Written by Kiley Kroh
Thursday, the Justice Department announced BP agreed to plead guilty to 14 criminal charges stemming from the 2010 Deepwater Horizon oil spill and agreed to pay $4.5 billion in fines and penalties – the largest single criminal fine and largest total criminal resolution in US history. Attorney General Eric Holder emphasized several times that the announcement is only one piece of the government’s ongoing efforts to hold BP fully accountable for the deaths of 11 men and one of the worst environmental disasters in US history.
Here’s a rundown of what the settlement entailed and what lies ahead.
What were the charges?
- BP plead guilty to 14 counts: 11 felony counts of misconduct for the 11 workers killed at the rig, one misdemeanor count under the Clean Water Act, one misdemeanor count under the Migratory Bird Treaty Act, and one felony count of obstruction of Congress.
- Three BP employees were also charged, two of them with manslaughter.
Where will the money go?
In addition to the size of the resolution, the settlement is also historic in its dedication of the majority of funds to the affected Gulf Coast states for environmental restoration.
- $2.4 billion will go to the National Fish and Wildlife Foundation, – an independent, non-profit conservation group chartered by Congress in 1984. The funds will be paid out over a period of five years and be earmarked for environmental restoration and preservation in Gulf states.
- $350 million will go to the National Academy of Sciences for oil spill prevention, education, research, and training – also to be paid out over five years.
- More than $1 billion will go to the Coast Guard’s Oil Spill Liability Trust Fund, overseen by the U.S. Coast Guard to be available to pay for future oil spill cleanup.
- The oil giant will also pay $525 million to resolve claims with the Securities and Exchange Commission for misleading its investors regarding the size of the Deepwater Horizon spill.
What additional aspects of BP’s liability have not been resolved?
The settlement was just one step toward determining full liability for the catastrophe, with the largest potential penalties still remaining.
- Civil penalties under the Clean Water Act are the largest potential fine, as the company will be charged up to $4,300 per barrel of oil spilled. Holder indicated that the government will pursue the maximum penalty, which could result in a fine as large as $21 billion.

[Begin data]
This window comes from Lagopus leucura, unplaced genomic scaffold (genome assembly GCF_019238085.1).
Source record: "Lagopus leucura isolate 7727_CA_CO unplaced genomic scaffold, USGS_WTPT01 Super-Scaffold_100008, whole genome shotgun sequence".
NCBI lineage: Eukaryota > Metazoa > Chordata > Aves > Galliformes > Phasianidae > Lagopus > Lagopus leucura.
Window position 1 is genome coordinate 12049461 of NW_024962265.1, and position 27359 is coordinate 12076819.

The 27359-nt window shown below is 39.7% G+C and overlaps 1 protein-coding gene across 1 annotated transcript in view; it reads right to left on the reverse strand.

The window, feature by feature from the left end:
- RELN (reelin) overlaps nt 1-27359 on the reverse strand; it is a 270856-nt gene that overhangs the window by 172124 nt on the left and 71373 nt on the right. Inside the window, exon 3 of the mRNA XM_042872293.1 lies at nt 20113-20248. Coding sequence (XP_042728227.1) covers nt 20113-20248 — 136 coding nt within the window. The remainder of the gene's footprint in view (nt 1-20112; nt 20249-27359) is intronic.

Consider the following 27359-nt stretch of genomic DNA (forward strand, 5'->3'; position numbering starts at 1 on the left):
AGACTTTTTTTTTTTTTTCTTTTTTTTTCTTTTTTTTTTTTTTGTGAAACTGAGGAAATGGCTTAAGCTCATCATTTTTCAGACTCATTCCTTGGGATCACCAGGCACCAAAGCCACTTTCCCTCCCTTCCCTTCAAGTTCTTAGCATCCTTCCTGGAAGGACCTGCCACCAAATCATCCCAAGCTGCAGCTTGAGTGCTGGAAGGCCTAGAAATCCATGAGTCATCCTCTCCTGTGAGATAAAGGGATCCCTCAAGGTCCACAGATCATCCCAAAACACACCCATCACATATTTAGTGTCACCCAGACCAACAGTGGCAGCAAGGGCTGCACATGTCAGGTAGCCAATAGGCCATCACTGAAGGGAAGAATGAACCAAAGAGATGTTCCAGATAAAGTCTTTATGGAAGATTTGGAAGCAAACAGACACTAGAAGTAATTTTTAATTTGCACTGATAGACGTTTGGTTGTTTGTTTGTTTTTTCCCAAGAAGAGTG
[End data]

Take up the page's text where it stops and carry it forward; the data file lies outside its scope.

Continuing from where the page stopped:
- Federal and state Natural Resource Damages claims also remain outstanding. Historically, these have taken the longest to resolve. In the case of the Exxon Valdez spill, they took more than a decade to settle.
- State economic loss or private civil claims that aren’t covered by the $7.8 billion settlement announced in March.
The people and ecosystem of the Gulf Coast continue to struggle with the devastating impacts of the Deepwater Horizon spill – and will likely do so for many years to come. Therefore, it is encouraging that the government has structured the settlement to ensure the majority of penalties paid by BP are returned to the impacted states to begin the painstaking process of environmental and economic restoration. The bipartisan RESTORE Act, which passed Congress in June, is a critical piece of legislation also aimed at achieving that end. The bill requires 80 percent of civil fines paid by the responsible parties under the Clean Water Act to be diverted to the five Gulf states impacted by the spill, rather than to the general treasury.
This action marks an enormous step forward in the enduring effort to make the Gulf Coast whole again. In order to truly hold the responsible parties accountable for the Deepwater Horizon tragedy and ensure long-term recovery of the hard-hit region, the Administration should continue to pursue the maximum penalty in remaining civil fines and damages.
This post was originally published by Climate Progress.
Photo: Stefan Leijon/flickr